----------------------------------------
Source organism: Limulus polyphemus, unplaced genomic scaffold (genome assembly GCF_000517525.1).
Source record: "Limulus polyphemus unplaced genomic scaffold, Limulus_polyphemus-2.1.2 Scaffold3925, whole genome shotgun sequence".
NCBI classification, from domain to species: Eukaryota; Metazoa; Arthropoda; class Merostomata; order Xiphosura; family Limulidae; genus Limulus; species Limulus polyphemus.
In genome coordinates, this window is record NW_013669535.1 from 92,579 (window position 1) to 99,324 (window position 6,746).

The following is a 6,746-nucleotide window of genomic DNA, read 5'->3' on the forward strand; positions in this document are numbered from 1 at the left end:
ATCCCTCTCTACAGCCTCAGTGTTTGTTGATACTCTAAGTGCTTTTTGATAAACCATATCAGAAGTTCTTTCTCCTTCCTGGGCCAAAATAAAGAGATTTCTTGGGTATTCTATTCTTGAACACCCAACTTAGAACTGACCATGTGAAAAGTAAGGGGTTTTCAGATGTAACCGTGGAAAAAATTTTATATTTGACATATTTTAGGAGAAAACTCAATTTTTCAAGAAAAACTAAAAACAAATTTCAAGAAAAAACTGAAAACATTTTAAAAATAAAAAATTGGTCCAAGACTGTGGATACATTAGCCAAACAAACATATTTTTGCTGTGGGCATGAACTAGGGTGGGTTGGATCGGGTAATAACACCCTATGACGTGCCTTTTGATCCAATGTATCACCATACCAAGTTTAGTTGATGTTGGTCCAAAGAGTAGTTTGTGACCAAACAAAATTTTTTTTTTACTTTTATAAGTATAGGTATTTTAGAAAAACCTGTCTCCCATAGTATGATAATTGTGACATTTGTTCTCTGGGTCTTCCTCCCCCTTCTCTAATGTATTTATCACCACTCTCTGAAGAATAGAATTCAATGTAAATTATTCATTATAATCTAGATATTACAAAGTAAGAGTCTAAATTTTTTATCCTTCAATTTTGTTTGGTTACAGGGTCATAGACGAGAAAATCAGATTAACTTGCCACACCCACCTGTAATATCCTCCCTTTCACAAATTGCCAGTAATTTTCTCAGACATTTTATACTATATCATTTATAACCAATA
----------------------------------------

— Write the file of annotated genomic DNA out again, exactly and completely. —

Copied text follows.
Source organism: Limulus polyphemus, unplaced genomic scaffold (genome assembly GCF_000517525.1).
Source record: "Limulus polyphemus unplaced genomic scaffold, Limulus_polyphemus-2.1.2 Scaffold3925, whole genome shotgun sequence".
NCBI classification, from domain to species: Eukaryota; Metazoa; Arthropoda; class Merostomata; order Xiphosura; family Limulidae; genus Limulus; species Limulus polyphemus.
In genome coordinates, this window is record NW_013669535.1 from 92,579 (window position 1) to 99,324 (window position 6,746).

The following is a 6,746-nucleotide window of genomic DNA, read 5'->3' on the forward strand; positions in this document are numbered from 1 at the left end:
ATCCCTCTCTACAGCCTCAGTGTTTGTTGATACTCTAAGTGCTTTTTGATAAACCATATCAGAAGTTCTTTCTCCTTCCTGGGCCAAAATAAAGAGATTTCTTGGGTATTCTATTCTTGAACACCCAACTTAGAACTGACCATGTGAAAAGTAAGGGGTTTTCAGATGTAACCGTGGAAAAAATTTTATATTTGACATATTTTAGGAGAAAACTCAATTTTTCAAGAAAAACTAAAAACAAATTTCAAGAAAAAACTGAAAACATTTTAAAAATAAAAAATTGGTCCAAGACTGTGGATACATTAGCCAAACAAACATATTTTTGCTGTGGGCATGAACTAGGGTGGGTTGGATCGGGTAATAACACCCTATGACGTGCCTTTTGATCCAATGTATCACCATACCAAGTTTAGTTGATGTTGGTCCAAAGAGTAGTTTGTGACCAAACAAAATTTTTTTTTTACTTTTATAAGTATAGGTATTTTAGAAAAACCTGTCTCCCATAGTATGATAATTGTGACATTTGTTCTCTGGGTCTTCCTCCCCCTTCTCTAATGTATTTATCACCACTCTCTGAAGAATAGAATTCAATGTAAATTATTCATTATAATCTAGATATTACAAAGTAAGAGTCTAAATTTTTTATCCTTCAATTTTGTTTGGTTACAGGGTCATAGACGAGAAAATCAGATTAACTTGCCACACCCACCTGTAATATCCTCCCTTTCACAAATTGCCAGTAATTTTCTCAGACATTTTATACTATATCATTTATAACCAATA